Expedia looks to strengthen grip on Aussie tourism industry
In an effort to develop more content and campaigns to increase international travel to Australia, Expedia group and Tourism Australia reached a three-year multimillion dollar Memorandum of Understanding (MoU) earlier this year.
This first year of the partnership will focus on major campaign activity in two of Australia’s highest volume and highest-spending markets, the U.S. and the UK. Over the course of the three-year deal, marketing activities will be extended to additional regions of the world.
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In addition, the agreement will also include shared reporting on consumer insights and data analytics as it attempts to extend past marketing.
The formal agreement is the first Tourism Australia has entered into with a global online travel agency, as managing director John O’Sullivan acknowledged it was a strategic move to focus on partnerships to increase travel bookings and end yield.
“Expedia is one of the world’s leading travel companies with 20 years of experience of generating travel sales,” said O’Sullivan. “Our research shows our target customers are increasingly turning to online travel agencies when it comes to booking travel which makes Expedia an ideal conversion partner.
“Partnerships are critical to Tourism Australia in terms of us increasing our customer reach, providing cut-through for our destination messaging and ultimately making it easier for consumers to plan, book and buy quality Australian tourism products."
Between Expedia and its rival Priceline, the two control about 80 per cent of the market for online hotel bookings in Australia. However, hotels are urging the competition regulator to consult with Australian hotel operators about the unfairness of price parity clauses established by online travel agents.
The three per cent increase in commission rates for major online travel planners (from 12 per cent up to 15 per cent) follows Expedia’s buyout of Brisbane-based Wotif last year for over $700 million. In several other countries, Expedia and Priceline charge as much as 20 per cent commission.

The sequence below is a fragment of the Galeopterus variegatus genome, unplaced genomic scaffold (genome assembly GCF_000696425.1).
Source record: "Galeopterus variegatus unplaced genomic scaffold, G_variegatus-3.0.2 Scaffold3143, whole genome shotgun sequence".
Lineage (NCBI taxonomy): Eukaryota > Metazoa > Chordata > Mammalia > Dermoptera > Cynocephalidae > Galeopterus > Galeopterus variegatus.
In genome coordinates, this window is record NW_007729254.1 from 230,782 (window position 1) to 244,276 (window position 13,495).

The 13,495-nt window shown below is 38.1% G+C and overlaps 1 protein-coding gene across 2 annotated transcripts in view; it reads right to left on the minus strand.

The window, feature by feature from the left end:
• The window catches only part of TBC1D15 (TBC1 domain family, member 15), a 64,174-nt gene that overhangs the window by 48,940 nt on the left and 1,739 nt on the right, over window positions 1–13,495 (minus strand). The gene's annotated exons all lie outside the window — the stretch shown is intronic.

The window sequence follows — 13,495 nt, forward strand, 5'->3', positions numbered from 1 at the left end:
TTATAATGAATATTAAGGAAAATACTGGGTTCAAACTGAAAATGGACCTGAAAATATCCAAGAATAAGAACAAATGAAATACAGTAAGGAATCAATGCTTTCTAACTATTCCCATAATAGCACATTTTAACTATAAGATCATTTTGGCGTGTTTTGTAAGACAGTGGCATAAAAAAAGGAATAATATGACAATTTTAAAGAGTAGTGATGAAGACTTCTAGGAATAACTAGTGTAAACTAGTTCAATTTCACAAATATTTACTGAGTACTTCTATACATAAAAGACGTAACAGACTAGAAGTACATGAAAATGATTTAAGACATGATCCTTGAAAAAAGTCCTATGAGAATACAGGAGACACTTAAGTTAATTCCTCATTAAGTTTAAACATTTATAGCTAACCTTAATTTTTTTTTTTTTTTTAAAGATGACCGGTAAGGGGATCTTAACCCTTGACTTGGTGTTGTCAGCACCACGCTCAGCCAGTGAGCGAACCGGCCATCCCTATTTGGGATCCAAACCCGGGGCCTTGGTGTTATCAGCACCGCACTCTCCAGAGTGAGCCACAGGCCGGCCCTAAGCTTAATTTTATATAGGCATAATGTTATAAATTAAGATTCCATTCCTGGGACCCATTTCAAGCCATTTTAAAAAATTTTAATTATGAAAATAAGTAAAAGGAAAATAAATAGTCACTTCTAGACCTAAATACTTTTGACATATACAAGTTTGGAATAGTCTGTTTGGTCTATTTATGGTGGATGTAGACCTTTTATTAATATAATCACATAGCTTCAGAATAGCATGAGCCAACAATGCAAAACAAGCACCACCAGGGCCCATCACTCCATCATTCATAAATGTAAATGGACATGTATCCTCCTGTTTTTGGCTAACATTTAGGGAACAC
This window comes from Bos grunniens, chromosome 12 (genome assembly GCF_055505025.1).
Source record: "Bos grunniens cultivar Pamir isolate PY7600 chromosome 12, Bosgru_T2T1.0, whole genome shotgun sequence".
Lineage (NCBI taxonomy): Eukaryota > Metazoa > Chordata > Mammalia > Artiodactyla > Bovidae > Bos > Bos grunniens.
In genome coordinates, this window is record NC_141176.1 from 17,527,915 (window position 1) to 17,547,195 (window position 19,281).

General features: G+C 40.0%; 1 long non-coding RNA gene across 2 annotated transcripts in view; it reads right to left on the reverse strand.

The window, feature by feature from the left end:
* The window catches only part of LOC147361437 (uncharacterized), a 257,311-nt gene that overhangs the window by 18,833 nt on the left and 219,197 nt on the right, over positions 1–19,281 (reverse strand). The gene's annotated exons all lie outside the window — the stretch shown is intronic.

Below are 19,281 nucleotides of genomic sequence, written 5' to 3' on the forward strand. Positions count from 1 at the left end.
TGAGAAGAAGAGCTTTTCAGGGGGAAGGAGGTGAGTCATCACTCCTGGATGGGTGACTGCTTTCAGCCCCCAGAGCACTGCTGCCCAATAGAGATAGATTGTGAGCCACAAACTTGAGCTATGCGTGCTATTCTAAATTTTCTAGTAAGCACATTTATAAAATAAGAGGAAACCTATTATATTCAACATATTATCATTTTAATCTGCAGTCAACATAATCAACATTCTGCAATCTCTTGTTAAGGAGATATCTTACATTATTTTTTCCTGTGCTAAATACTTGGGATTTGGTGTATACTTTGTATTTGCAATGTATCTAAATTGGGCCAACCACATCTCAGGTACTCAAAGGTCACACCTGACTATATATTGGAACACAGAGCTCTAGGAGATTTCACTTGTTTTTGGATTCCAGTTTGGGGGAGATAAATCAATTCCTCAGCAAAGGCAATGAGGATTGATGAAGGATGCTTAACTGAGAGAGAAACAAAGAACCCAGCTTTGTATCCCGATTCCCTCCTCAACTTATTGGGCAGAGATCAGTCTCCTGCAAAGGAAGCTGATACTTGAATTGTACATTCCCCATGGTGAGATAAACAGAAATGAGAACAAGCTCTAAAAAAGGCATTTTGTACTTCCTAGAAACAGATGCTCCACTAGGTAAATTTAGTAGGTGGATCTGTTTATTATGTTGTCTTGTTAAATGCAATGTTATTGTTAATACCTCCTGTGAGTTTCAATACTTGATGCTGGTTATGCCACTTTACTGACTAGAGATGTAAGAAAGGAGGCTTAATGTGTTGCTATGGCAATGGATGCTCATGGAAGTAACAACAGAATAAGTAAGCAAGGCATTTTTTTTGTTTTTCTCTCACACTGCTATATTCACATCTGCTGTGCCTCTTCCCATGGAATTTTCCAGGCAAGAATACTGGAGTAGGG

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However, the rates in the Aussie market were lower when Wotif was a major factor. But since Wotif was taken over, online booking has turned into a duopoly similar to Coles and Woolworths in the supermarket sector.
Due to price parity clauses, hotels are unable to offer direct bookings for a room for less on its website than it can through the online travel agents. In addition, hotels must also ensure even its last free room must be made available on the online travel sites.
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Direct bookings would be prosperous for hotels, as they would be able to offer discounts of 10 per cent, but wouldn’t need to pay the 15 per cent commission to online travel agents.
While large hotel chains such as Hilton and AccorHotels are able to get around a portion of the parity clauses by offering special benefits such as breakfast, late checkouts or free Wi-Fi, smaller hotels have fewer options due to not having much negotiation power with the online travel agents.
Timeline: India takes unicorn leap with six in five days
We chart an historic week in India’s tech industry, where in just five days, between 5-9 April 2021, the country achieved six new unicorns, bringing India’s total to 10 in 2021 to date, an immense unicorn leap from just seven in 2020 and six in 2019.
April 5: Meesho
India’s first social commerce unicorn, Meesho raised US$300m from SoftBank, Facebook and Shunwei Capital, giving the Bangalore-based startup a US$2.1bn valuation, a threefold jump from its previous funding round in 2019. Founded in 2015 by two IIT-Delhi graduates, Meesho connects producers and resellers, helping small businesses sell through social media. It has 45m customers and has enabled 13m entrepreneurs to start their online businesses with no investment.
April 6: CRED
Founded just over two years ago, Bangalore-based credit card repayment app CRED raised US$215m from Falcon Edge Capital and Coatue, nearly trebling its valuation to US$2.2bn from its January US$80m round. Allowing customers to pay off their credit card debt while earning CRED coins which they cash in for rewards, CRED has grown rapidly during COVID-19, doubling its customer base to nearly 6 million in a year.
April 7: API Holdings / Groww
The first epharmacy startup to gain unicorn status, PharmEasy (API Holdings), which has digitised 60,000 brick and mortar pharmacies and 400 doctors across India, raised US$350m in a round led by Prosus Ventures. Founded by four former Flipkart employees as a way of making investing simple, investment platform Groww became India’s second-youngest fintech unicorn, raising US$83m in Series D funding led by Tiger Global, quadrupling its previous round in September.
April 8: ShareChat
New Delhi-grown social media startup ShareChat, founded in 2016 by Mohalla Tech raised US$502m from Lightspeed Ventures, Tiger Global, Twitter and Snap taking its raised total over six rounds to US$766m and pushing its valuation to US$2.1bn. The funding will be used to grow its user base and short video platform Moj, which launched in 2020 following TikTok’s ban in India. The regional language startup claims 280m users.
April 9: Gupshup
AI-led conversational message startup joined the unicorn club after raising US$100m from Tiger Global giving it a ten-fold valuation of US$1.4bn. The smart messaging platform, which has seen accelerated growth during the pandemic, was founded in Bangalore in 2005 by serial entrepreneur Beerud Sheth, whose online freelancing platform Elance is now listed. Gupshup’s API enables 100,000+ businesses to build messaging and conversation experiences across 30+ communication channels.